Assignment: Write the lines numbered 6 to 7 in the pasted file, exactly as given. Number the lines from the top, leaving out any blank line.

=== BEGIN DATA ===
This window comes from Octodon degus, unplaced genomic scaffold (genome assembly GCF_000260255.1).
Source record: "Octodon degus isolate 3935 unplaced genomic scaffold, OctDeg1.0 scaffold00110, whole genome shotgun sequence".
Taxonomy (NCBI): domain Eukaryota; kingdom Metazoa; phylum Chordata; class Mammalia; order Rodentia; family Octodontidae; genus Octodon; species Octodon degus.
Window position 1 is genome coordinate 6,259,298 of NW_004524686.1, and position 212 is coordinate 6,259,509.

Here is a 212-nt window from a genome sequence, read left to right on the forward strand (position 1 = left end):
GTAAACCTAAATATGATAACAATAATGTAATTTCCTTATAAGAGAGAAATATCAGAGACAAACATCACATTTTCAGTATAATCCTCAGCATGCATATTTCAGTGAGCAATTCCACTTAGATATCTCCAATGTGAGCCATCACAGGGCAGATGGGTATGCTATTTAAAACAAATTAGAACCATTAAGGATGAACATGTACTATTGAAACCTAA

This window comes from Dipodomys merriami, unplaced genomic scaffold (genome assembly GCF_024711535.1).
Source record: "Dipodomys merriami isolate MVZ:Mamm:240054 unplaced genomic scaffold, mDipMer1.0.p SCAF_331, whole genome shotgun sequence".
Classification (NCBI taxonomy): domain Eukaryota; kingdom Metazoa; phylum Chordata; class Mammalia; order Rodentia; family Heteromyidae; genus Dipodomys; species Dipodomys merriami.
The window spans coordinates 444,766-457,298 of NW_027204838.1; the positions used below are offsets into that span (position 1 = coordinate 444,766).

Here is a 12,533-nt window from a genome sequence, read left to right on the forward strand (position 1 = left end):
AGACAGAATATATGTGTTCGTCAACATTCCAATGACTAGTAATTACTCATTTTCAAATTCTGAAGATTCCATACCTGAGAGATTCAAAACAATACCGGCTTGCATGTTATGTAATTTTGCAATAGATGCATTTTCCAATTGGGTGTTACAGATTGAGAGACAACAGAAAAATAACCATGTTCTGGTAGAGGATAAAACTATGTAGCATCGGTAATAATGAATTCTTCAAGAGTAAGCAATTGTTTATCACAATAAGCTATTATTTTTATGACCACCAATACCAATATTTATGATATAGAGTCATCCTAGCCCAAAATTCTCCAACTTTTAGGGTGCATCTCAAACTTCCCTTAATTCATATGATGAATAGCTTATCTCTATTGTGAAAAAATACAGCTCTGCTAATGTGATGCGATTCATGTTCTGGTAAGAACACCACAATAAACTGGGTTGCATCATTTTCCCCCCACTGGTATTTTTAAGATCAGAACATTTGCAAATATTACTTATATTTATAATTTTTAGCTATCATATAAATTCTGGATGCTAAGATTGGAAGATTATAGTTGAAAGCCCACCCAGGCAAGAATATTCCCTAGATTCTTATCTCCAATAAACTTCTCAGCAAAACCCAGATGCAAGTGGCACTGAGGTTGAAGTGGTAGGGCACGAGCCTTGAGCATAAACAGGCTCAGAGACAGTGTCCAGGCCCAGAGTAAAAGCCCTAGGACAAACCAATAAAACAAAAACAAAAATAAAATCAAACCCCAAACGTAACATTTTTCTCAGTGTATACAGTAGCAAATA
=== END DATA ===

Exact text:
GTAAACCTAAATATGATAACAATAATGTAATTTCCTTATAAGAGAGAAATATCAGAGACAAACATCACATTTTCAGTATAATCCTCAGCATGCATATTTCAGTGAGCAATTCCACTTAGATATCTCCAATGTGAGCCATCACAGGGCAGATGGGTATGCTATTTAAAACAAATTAGAACCATTAAGGATGAACATGTACTATTGAAACCTAA

This window comes from Dipodomys merriami, unplaced genomic scaffold (genome assembly GCF_024711535.1).